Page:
So exactly, what do the symptoms look like?

They include vertigo, pounding headaches, nausea and popping in the ears. Sometimes, accompanied by an unidentified hissing noise that seems to be coming from a specific direction.

A study compared 40 MRI brain scans of U.S. government personnel reporting the syndrome. It found significant differences in their brain tissue, compared to healthy adults.

The study authors say, the clinical significance of the findings is uncertain.


Mark Polymeropoulos is a former senior intelligence service officer with the CIA. He joins me now.

This is personal for you.

What kind of a day has it been?

MARK POLYMEROPOULOS, FORMER SENIOR CIA INTELLIGENCE SERVICE OFFICER: Today is an extraordinary day. So many of us have had, since 2017, some of the victims from Havana, since 2016. But really a watershed moment, where finally the president is signing this legislation, this is validation. That Havana syndrome, really, does exist.

The U.S. government is going to provide financial remuneration to, many of the victims, it, really, is a special moment, a special bipartisan effort. I can't thank so many people in Congress, the National Security Council and certainly the president as well. So I think many of us are feeling good today.

CURNOW: It's obviously called Havana syndrome because this was, first, picked up in Cuba. Diplomats and also spies, targeted. You are also a former CIA officer in the intelligence services. But you were targeted, you say, in Moscow.

POLYMEROPOULOS: That's right. A made a trip in December of 2017 to Moscow, which was a routine trip. But something really awful happened to me. During that time period, I woke up in the middle of the night, with a terrible case of vertigo, a splitting headache, tinnitus, ringing in my ears.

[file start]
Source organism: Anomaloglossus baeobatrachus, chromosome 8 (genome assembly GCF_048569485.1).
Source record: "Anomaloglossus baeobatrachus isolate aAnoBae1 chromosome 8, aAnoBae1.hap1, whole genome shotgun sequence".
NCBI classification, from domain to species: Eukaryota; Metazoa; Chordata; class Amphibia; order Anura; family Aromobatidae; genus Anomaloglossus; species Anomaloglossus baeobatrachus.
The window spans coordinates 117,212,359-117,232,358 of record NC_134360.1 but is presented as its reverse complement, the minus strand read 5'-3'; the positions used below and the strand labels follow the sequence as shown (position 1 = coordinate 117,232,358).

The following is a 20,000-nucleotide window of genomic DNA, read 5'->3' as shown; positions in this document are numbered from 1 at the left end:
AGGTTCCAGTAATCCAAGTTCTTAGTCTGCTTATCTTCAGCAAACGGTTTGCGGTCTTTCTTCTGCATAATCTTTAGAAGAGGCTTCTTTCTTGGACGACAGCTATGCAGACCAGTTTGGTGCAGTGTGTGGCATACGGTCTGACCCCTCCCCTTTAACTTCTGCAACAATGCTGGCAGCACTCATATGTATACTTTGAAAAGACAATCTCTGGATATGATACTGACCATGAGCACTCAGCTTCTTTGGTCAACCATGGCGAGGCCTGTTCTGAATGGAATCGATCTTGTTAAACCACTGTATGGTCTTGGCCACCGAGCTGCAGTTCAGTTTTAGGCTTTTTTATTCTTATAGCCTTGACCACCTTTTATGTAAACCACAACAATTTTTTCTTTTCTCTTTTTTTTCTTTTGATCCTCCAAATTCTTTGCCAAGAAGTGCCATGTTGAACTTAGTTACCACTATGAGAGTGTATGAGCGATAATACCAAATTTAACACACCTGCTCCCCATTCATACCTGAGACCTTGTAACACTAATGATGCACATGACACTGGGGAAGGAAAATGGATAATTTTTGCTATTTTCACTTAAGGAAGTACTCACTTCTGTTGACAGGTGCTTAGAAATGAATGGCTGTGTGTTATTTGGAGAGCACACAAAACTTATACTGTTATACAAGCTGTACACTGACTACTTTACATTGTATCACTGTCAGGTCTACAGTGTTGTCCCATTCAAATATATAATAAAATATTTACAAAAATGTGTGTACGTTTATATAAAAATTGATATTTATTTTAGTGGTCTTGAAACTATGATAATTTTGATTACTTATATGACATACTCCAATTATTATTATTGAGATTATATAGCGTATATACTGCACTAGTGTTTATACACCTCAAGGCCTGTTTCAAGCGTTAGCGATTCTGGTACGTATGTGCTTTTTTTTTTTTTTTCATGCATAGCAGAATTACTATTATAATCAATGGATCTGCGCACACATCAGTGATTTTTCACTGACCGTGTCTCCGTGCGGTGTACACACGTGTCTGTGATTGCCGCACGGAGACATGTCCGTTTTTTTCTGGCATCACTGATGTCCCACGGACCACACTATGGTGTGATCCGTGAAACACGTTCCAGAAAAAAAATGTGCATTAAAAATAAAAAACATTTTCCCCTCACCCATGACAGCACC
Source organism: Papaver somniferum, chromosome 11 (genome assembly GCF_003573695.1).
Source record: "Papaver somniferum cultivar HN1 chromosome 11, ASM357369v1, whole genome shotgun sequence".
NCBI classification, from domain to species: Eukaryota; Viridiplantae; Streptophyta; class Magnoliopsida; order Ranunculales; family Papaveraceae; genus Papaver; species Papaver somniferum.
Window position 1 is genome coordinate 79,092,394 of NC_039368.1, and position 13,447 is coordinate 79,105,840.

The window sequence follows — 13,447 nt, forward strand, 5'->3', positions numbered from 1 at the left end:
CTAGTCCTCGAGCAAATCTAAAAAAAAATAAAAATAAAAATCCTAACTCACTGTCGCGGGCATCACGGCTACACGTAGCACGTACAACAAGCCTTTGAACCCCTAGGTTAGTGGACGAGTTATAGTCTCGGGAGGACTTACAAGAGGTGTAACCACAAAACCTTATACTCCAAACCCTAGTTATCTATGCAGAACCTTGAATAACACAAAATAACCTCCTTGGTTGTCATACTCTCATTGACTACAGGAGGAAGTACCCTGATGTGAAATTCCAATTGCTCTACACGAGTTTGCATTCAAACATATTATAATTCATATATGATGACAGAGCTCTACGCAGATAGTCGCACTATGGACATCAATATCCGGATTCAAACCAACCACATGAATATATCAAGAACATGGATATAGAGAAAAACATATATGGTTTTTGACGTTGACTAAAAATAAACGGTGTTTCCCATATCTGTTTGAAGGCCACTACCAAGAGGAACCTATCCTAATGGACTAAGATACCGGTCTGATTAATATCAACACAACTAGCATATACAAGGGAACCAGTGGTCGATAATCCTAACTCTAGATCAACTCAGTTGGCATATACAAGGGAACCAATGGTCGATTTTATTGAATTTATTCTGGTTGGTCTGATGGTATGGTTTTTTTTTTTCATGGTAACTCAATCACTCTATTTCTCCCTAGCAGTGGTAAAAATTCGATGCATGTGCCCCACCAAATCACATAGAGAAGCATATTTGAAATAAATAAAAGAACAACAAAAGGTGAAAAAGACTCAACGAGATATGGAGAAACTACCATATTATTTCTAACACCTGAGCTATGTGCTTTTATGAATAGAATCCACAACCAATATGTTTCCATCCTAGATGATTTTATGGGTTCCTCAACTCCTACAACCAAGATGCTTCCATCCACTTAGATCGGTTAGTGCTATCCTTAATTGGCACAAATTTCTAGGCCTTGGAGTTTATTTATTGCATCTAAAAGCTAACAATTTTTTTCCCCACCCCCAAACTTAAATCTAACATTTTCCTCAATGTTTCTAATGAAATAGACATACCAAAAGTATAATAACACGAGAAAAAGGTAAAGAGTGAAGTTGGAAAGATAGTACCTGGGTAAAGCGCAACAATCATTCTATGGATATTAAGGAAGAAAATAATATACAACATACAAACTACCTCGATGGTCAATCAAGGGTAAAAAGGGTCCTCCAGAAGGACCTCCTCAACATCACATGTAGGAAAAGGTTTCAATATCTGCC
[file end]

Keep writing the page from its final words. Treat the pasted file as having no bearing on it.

And it started this for your health journey which, still, is continuing. Today, I still have a headache, it hasn't gone away, I've received treatment but I have a long road ahead in my recovery.

CURNOW: This is obviously supportive and an acknowledgment that this is an issue that many of you have brain trauma. As somebody who has been leading the fight to get recognition, who is responsible, in your opinion, and why?

POLYMEROPOULOS: I think the culprit is Russia, for a variety of reasons. They've experimented with these weapons in the past.

CURNOW: And what are these weapons?

POLYMEROPOULOS: It's a directed energy weapon, something that was used, a microwave weapon, something used certainly against our embassy in Moscow, for years. The Russians, also, we know, from declassified documents, developed such a weapon.

One of the things that is, really, interesting about the recent cohort, starting not from Havana but from my case in 2017, as many intelligence officers from the CIA had the common denominators, we worked on Russia.

So I think it's the likely culprit. We will see where the CIA, and intelligence community investigation takes us. We have to get it right, there's no doubt. But ultimately, as Senator Collins and many others have stated, this was an act of war.


POLYMEROPOULOS: So we have to hold those accountable.

CURNOW: You are saying and many former colleagues are saying, you have been deliberately targeted, that this is an act of war. It is taking place not just in Moscow or in Havana but I think, I also understand, Australia, in China and, also, some suggestions are of it taking place on American soil.

POLYMEROPOULOS: It's pretty extraordinary. And I hate to use the word brilliant but it is a terror weapon. It is something that is designed to cause chaos and sow a lot of confusion.